Do I Qualify For A Consumer Proposal?

Exploring the Eligibility Criteria for a Consumer Proposal: Your Path to Debt Relief

Do I Qualify For A Consumer Proposal?Navigating the complex world of personal finance can be daunting, especially when faced with overwhelming debt. However, there is a solution that can provide you with a lifeline – the consumer proposal. This legally binding agreement allows you to negotiate with your creditors, potentially reducing the overall amount you owe and establishing a manageable repayment plan.

But the crucial question remains: do you qualify for a consumer proposal? In this comprehensive guide, we’ll delve into the eligibility criteria, the benefits and drawbacks, and the step-by-step process to determine if a consumer proposal is the right debt relief option for your unique financial situation.

Understanding the Basics of a Consumer Proposal

A consumer proposal is a formal, legally binding debt relief solution governed by the Bankruptcy and Insolvency Act of Canada. It allows individuals struggling with unsecured debt to make an offer to their creditors to pay back a portion of what they owe over a specific period, usually up to five years.

The key aspects of a consumer proposal include:

  • Debt Reduction: Creditors are often willing to accept a lower overall amount through a consumer proposal, which means you’ll pay less of the total debt, with the remaining portion being forgiven.
  • Debt Consolidation: A consumer proposal consolidates multiple debts into a single monthly payment, making it easier for you to manage your finances.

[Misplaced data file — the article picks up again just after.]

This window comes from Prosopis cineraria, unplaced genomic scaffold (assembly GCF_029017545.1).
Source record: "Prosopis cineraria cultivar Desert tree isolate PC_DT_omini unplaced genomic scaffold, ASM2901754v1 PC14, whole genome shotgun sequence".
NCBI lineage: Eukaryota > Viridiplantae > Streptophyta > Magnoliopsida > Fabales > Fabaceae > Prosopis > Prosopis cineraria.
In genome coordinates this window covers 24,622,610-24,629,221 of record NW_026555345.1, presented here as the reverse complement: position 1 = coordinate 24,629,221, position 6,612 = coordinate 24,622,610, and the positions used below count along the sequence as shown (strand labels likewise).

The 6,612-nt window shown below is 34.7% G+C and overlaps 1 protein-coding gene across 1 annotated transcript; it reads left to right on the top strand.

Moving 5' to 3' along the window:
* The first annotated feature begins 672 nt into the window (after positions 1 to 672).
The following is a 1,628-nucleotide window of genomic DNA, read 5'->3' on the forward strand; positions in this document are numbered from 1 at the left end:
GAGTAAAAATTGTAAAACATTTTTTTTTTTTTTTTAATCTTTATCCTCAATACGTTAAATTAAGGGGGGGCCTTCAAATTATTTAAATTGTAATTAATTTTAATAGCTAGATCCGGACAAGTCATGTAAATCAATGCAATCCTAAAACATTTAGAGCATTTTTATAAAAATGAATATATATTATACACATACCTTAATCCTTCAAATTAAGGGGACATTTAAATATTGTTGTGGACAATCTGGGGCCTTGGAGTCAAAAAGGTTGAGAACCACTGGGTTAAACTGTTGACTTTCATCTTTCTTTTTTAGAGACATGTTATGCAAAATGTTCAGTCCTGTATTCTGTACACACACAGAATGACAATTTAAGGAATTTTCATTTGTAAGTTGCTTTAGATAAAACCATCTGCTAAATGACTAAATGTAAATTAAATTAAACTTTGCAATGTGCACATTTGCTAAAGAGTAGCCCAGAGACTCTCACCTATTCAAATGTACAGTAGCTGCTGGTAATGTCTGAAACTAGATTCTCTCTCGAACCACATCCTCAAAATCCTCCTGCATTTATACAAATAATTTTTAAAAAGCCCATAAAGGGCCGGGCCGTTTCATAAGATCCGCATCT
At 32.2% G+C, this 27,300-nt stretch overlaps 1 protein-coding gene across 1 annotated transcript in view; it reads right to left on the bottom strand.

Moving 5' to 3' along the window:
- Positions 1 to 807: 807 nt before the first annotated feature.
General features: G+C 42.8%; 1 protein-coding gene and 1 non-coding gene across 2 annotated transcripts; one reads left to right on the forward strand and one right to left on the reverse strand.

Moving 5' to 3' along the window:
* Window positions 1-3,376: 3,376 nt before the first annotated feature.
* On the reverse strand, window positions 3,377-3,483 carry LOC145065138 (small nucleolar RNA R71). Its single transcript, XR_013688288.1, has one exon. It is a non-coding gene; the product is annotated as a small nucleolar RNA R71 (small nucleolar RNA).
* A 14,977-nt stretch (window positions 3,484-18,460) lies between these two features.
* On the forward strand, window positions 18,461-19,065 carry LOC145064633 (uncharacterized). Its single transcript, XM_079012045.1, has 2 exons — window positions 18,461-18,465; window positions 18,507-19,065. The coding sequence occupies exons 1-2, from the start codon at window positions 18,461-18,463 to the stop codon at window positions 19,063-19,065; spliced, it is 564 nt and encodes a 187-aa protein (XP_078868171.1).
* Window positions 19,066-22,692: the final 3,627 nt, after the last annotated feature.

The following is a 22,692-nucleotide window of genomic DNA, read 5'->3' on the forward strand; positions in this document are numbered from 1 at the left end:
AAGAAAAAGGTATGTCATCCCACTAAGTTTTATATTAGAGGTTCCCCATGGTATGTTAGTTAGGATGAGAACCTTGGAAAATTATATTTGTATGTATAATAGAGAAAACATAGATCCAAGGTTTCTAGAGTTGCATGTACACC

• Asset Protection: Unlike in a bankruptcy, a consumer proposal typically allows individuals to keep their assets, such as their home or car.
  • Legal Protection: Once a consumer proposal is accepted, creditors are legally prevented from taking further action, such as wage garnishments or collection calls.

Eligibility Criteria for a Consumer Proposal

To qualify for a consumer proposal, you must meet the following criteria:

Canadian Residency Requirement

You must be a resident of Canada or have assets located in Canada.

Debt Threshold

There is no specific minimum debt threshold required to file a consumer proposal. However, consumer proposals are typically considered for individuals with unsecured debts of $1,000 or more, and the total debt cannot exceed $250,000 (excluding the mortgage on your principal residence).


You must be insolvent, meaning you are unable to pay your debts as they become due or your debts exceed the value of your assets.

Income and Ability to Make Payments

While there is no specific income requirement, your ability to make the proposed payments will be evaluated. You must have a stable income or means to make the payments outlined in the proposal.

No Prior Open Proposals

You cannot have any prior open proposal proceedings.

It’s important to note that the specific eligibility requirements may vary slightly depending on the province or territory in which you reside. Therefore, it’s recommended to consult with a licensed insolvency trustee to determine if you meet the criteria and to understand the implications of a consumer proposal in your particular situation.